The tench is one of Britain's most distinguishable and loveable fish, with its olive green flanks, tiny red eyes and powerful grey-brown fins. Anglers cannot fail but recognise this beautiful species, but by the same token, non-anglers recognise the tench too, due to its distinctive shape, colour and size, and due to the fact that many tench are sold in garden centres as pond fish.
If there's one word that best describes a tench it is power. Even tiny finger-long tench will wriggle and writh their way out of your hands in a flash. And their strength, coupled with the tiny scales and their mucus-covered bodies makes the tench a difficult fish to handle at the best of times!
The most common tench that we all know and love has an olive green body, but there are strains of tench that have golden flanks. They are available in all good aquarists, and some have made their way into stillwater fisheries.
Golden tench only do well in waters devoid of any predators for one simple and obvious reason - they must stand out like a beacon to any nearby pike, zander or perch.
It is possible to determine whether you have caught a male or a female tench by taking a glance at the fish's pelvic fins. The male's pelvic fins are spoon-shaped and have lumpy muscles immediately above the base of the fins.
Tench are pretty docile fish so the poor things tend to come a close second when competing for food in fisheries that hold carp. So for tench to grow large alongside carp the water needs to be extremely rich in nutrients.
In waters where carp far outnumber the tench - commercial fisheries are a prime example - the water will invariably be coloured and weed free. This poses a real problem for tench in that they simply don't have the stable and staple diet to sustain a great weight, therefore the tench will hardly ever break the 1lb mark.
Their natural foodstuff are bloodworms, small crustaceans and microscopic foods such as daphnia. But tench can quite easily be tempted by the likes of worms, sweetcorn, red maggot and casters.
The usual tench courtship begins with a few males chasing a few females, with egg laying occuring early in the morning during late spring and early summer.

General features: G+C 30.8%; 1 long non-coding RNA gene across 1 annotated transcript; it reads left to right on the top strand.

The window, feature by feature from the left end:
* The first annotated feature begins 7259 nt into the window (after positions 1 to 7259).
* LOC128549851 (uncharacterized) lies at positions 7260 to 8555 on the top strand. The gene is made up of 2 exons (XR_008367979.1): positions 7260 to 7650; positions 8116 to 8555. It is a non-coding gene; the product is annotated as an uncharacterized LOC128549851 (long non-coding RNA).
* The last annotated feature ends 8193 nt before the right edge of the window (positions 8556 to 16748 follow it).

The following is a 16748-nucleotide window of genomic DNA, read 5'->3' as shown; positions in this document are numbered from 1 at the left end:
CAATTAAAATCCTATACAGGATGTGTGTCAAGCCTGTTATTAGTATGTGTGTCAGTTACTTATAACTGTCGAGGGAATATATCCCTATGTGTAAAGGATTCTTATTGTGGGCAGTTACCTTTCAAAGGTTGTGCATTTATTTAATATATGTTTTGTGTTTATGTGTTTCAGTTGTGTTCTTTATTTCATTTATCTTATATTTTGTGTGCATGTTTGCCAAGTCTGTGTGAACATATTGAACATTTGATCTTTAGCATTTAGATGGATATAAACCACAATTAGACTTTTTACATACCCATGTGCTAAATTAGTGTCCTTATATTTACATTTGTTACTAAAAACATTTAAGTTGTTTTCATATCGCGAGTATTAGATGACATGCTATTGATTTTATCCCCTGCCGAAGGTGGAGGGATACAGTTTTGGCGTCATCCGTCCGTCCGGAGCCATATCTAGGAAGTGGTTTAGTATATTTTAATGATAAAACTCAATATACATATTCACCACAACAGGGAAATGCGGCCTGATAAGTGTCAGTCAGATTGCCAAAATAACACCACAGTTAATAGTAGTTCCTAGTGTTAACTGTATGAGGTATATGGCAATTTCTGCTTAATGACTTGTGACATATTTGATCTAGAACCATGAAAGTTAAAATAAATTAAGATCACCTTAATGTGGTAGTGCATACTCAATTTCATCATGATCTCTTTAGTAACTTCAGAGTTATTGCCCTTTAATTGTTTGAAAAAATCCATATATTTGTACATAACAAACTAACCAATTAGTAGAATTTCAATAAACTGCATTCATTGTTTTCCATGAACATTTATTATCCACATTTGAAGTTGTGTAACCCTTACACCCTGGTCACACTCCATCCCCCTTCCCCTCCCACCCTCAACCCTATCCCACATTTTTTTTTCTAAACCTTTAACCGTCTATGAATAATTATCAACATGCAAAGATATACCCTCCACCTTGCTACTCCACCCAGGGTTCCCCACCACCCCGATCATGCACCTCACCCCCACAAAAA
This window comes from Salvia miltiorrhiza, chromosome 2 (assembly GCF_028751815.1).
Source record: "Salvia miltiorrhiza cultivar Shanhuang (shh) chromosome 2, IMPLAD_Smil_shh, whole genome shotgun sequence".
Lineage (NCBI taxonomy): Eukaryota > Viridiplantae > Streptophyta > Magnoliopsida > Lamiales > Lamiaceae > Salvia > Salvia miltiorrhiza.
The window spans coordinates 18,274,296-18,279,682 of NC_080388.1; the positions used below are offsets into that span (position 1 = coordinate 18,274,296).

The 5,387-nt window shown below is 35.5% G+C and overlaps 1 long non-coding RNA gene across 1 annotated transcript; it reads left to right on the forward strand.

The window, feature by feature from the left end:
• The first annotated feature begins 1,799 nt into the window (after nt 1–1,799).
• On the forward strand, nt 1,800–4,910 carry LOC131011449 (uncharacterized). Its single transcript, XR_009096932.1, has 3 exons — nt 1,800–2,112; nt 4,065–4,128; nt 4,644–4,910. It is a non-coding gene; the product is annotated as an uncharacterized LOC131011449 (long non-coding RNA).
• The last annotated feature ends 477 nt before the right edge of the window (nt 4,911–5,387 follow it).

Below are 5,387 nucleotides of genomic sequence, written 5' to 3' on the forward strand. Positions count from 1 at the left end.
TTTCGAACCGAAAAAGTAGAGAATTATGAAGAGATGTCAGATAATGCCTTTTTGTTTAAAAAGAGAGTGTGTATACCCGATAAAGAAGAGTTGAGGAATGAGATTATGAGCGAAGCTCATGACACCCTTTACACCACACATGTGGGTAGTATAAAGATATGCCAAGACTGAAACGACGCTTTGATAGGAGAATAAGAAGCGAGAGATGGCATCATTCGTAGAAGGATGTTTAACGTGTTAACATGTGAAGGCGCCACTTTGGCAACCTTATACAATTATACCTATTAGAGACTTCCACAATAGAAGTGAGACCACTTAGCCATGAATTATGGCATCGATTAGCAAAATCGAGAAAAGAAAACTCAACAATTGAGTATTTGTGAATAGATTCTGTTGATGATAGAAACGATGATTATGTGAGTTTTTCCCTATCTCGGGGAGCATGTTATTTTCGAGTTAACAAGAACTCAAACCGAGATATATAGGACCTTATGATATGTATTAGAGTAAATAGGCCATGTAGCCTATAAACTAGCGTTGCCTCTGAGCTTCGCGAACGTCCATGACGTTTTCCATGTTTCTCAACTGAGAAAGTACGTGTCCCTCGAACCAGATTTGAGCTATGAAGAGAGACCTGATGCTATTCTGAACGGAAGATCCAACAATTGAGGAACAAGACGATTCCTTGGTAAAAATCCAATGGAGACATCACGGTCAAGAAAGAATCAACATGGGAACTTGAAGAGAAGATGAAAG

Tench spawn within thick clumps of very soft weed and algae, with the female tench laying her eggs first, then the male tench passing directly overhead to fertilise the eggs.
Unlike the continual thrashing around caused by carp spawning, you would hardly know that tench are spawning - it's a very docile, quiet affair.
Female tench can carry an enormous amount of eggs; up to a quarter of its own body weight. A female tench that weighs around 8lb in late summer and autumn may weigh up to 10lb 8oz when it is fully laden with eggs.
The tench fry will remain within the weed feeding upon tiny plankton. It is unlikely that tench will come across an angler's hook until they are at least a couple of years old, when they have almost reach 1lb and feel secure enough to leave the sanctuary of the weed to search larger food items.
Tench are the perfect stillwater species, but they can be found in some lowland river systems where the water runs slow and deep.
Targeting and finding tench in lakes can be quite easy during certain months of the year. Firstly, tench are never too far away from vegetation or underwater gullies. They are a bottom-feeding species that use the sides of ledges and the stems of underwater weed as cover.
Tench can produce streams of tiny bubbles when they are feeding. These are created when the tench crushes its food, and the bubbles escape through the gills. So, if you find series of these pin-prick bubbles breaking the surface you know you are not too far away from a feeding tench.
Binoculars will help enormously when searching for these signs, as will a high vantage point.
But if the water's devoid of any bubbles, watch for signs of reed knocking around, lilies moving, coloured water close to weed and calm patches within rippled water all denote the prescence of a tench or two.
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